Dreams of fields: Security purchase of Coaldale ranch stirs conversation
By Chris Woodka - originally published in The Pueblo Chieftain
COALDALE — From the balcony of her home, Kristie Nackord has a view of rustic splendor.
Fields of hay irrigated by center pivots, cows grazing the land, tidy farm buildings and periodic visits by elk, deer and turkeys are set in a wide valley rimmed by mountains.
Motorists who break out of the steep walls of the Arkansas River canyon on the trip from Canon City to Salida are accustomed to the gentle break in scenery as they break free from the imposing walls and reach Coaldale. The broad expanse of green in spring and summer months south of the highway is the CB Ranch.
Visitors might be left with the impression that the wide-open spaces of this tiny mountain community were always here and will stay forever.
When she moved into her home three years ago, Nackord might have thought the same.
But last year, Nackord and her neighbors became alarmed when they heard Security Water and Sanitation District had purchased the CB Ranch right across the road in late 2013. The El Paso County community is separated by 100 miles of highway, but has the means to use the water from the ranch through the Arkansas River, Lake Pueblo and pipelines connected to Pueblo Dam.
About 100 people attended a community meeting last July to passionately discuss the past and future dry-up of ag land in the Upper Arkansas Valley. The meeting, sponsored by Nackord’s employer, the San Isabel Land Protection Trust, didn’t stop or even slow the process. But it drew plenty of comments about how past land transfers had gone bad and fueled fears that this, too, could be the fate of the CB Ranch.
A handful of those neighbors were seated in her living room last week with a special guest: Roy Heald, the manager of Security Water and Sanitation.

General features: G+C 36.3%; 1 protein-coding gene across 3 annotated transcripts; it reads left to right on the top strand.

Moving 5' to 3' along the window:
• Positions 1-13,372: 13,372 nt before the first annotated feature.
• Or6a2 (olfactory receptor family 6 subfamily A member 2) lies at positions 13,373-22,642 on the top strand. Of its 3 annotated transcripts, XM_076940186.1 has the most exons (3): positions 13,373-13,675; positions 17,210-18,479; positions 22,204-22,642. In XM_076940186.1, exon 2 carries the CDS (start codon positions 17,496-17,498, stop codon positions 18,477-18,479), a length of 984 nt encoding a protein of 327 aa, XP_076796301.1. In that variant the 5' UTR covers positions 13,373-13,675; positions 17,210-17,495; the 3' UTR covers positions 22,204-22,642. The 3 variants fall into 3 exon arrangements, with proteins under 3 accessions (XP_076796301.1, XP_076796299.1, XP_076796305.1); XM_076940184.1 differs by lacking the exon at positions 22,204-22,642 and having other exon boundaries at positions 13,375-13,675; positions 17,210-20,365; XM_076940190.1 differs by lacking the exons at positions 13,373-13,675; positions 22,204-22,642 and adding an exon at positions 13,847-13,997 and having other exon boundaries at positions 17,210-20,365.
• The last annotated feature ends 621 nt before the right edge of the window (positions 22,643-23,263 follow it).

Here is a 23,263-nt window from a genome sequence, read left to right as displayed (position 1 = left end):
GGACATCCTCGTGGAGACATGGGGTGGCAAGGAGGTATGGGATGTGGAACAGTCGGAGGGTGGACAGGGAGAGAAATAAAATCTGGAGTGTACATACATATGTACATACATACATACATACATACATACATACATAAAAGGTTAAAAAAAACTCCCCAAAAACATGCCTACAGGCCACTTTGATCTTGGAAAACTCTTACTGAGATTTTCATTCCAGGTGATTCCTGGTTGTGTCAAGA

“My hope is that when the water does move, we do it in a respectful way,” Nackord told Heald as he sat on her couch enjoying a glass of local water. She talked about several other ranches in the area that had become weed patches, even though court orders required revegetation. “Ecologically, this has an impact on other landowners. At this point I have more questions than answers.”
Heald was equally blunt.
“I’m here to learn where we go from here,” Heald said. “We want the water. To the extent we can meet your concerns we will. But I’ve never bought a ranch or revegetated one. There are requirements in water court and we’ll meet them.”
That launched a larger discussion that brought together years of other ideas that have occurred at basin roundtables, the state Interbasin Compact Committee and Gov. John Hickenlooper’s call for a state water plan.
All the elements of those theoretical talks sat together in a real-world lab.
Heald explained the need for water and stressed his customers “are people just like you.” Nackord stressed her desire to protect the local community’s values.
Tim Canterbury, a Howard rancher, pointed out that each new sale or subdivision of a ranch increased the pressures on his own operation and the community around him.
Aaron Tezak, who farmed the ranch for the former owner and stayed on after Security bought it, depends on the land as a way to make a living.
Ben Lenth, the director of the San Isabel trust, expressed the view of a wider community that wants to preserve the environmental, scenic and recreational benefits of Colorado’s landscape.
“The disconnect may be that the law requires actions, not outcomes,” Lenth said. “The city needs the water. Are there ways to work for mutual benefit?”
The ranch sale
Tezak went to work several years ago for Clint Base, a stockman from Kansas who had reconnected three ranches that had been split over the years among various members of the Hayden and Parks families that homesteaded them. About 140 acres of the 200-acre spread are irrigated hay fields.
“This was his dream,” Tezak explained.